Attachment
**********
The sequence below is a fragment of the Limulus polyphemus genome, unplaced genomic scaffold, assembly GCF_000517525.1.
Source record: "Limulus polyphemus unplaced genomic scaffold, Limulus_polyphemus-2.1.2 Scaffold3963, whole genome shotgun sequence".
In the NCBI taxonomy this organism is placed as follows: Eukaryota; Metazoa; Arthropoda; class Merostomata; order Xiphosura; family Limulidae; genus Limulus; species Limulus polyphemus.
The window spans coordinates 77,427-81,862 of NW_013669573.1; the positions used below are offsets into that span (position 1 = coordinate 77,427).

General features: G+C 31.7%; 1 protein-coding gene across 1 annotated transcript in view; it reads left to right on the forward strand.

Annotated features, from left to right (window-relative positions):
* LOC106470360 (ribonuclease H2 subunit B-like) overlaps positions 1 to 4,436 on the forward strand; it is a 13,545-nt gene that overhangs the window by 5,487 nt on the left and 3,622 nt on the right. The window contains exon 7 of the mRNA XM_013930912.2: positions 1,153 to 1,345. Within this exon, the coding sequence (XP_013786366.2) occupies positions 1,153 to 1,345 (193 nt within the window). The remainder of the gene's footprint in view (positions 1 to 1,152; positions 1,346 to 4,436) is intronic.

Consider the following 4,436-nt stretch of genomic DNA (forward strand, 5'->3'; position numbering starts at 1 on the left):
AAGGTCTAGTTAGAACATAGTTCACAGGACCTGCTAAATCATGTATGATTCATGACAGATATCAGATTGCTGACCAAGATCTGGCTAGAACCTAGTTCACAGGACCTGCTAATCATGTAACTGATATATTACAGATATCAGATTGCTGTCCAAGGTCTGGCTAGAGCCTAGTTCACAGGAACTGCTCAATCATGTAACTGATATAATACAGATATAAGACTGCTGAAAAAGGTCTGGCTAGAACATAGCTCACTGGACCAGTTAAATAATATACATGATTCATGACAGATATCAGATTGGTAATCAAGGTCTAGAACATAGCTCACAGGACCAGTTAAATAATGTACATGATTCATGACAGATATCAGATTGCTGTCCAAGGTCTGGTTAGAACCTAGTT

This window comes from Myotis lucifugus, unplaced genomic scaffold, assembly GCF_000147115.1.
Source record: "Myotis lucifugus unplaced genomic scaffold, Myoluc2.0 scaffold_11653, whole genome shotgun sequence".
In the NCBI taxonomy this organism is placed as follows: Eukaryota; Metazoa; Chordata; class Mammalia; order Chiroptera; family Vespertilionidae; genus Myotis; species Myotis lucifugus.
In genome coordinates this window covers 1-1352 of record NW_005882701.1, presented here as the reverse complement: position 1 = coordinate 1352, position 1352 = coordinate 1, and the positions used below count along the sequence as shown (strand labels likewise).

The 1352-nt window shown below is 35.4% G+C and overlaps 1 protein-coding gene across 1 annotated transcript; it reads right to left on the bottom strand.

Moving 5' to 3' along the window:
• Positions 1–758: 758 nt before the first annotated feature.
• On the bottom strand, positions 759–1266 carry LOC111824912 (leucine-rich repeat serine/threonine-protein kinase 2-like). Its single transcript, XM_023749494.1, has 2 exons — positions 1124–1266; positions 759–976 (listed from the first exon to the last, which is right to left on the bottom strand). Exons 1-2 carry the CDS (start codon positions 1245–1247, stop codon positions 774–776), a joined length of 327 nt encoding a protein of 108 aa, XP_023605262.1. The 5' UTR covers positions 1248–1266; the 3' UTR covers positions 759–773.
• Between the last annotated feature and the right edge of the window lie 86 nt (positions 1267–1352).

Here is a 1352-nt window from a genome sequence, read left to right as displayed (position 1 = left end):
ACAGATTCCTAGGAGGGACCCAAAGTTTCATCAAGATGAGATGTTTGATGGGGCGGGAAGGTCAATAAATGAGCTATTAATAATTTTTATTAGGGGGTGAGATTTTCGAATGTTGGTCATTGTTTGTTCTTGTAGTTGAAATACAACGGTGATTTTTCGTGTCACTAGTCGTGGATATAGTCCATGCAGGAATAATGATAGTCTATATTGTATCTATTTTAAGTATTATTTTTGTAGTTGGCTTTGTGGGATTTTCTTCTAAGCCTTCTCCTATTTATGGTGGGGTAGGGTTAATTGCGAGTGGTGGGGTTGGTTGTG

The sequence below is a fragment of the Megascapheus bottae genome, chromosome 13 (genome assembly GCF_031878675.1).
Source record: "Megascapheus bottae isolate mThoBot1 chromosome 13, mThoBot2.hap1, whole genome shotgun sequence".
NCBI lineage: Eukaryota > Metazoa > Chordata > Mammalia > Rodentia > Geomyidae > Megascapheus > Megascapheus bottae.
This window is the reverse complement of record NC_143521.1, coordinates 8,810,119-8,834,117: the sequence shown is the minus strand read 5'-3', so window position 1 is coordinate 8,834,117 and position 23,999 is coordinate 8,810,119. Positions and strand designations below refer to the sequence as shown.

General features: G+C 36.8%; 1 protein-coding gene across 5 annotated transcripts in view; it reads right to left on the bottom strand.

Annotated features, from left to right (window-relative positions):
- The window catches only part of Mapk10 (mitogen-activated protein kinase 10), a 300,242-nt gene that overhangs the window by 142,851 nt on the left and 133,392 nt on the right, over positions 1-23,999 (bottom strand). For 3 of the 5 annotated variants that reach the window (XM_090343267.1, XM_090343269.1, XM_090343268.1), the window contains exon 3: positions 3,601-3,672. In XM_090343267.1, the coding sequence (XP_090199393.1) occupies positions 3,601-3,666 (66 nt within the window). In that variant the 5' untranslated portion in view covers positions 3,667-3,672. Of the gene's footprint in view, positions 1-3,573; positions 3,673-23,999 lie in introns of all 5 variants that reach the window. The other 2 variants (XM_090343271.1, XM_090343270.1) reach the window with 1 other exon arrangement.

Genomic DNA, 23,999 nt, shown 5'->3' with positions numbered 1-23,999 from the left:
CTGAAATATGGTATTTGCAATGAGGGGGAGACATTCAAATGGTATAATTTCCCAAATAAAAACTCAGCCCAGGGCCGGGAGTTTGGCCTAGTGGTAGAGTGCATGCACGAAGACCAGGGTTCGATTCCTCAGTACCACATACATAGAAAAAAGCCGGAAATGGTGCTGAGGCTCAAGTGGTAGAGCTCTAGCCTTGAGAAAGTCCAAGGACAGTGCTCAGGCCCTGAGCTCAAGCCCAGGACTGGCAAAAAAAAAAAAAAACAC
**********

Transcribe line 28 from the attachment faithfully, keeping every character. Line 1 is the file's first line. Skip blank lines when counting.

Genomic DNA, 23,999 nt, shown 5'->3' with positions numbered 1-23,999 from the left: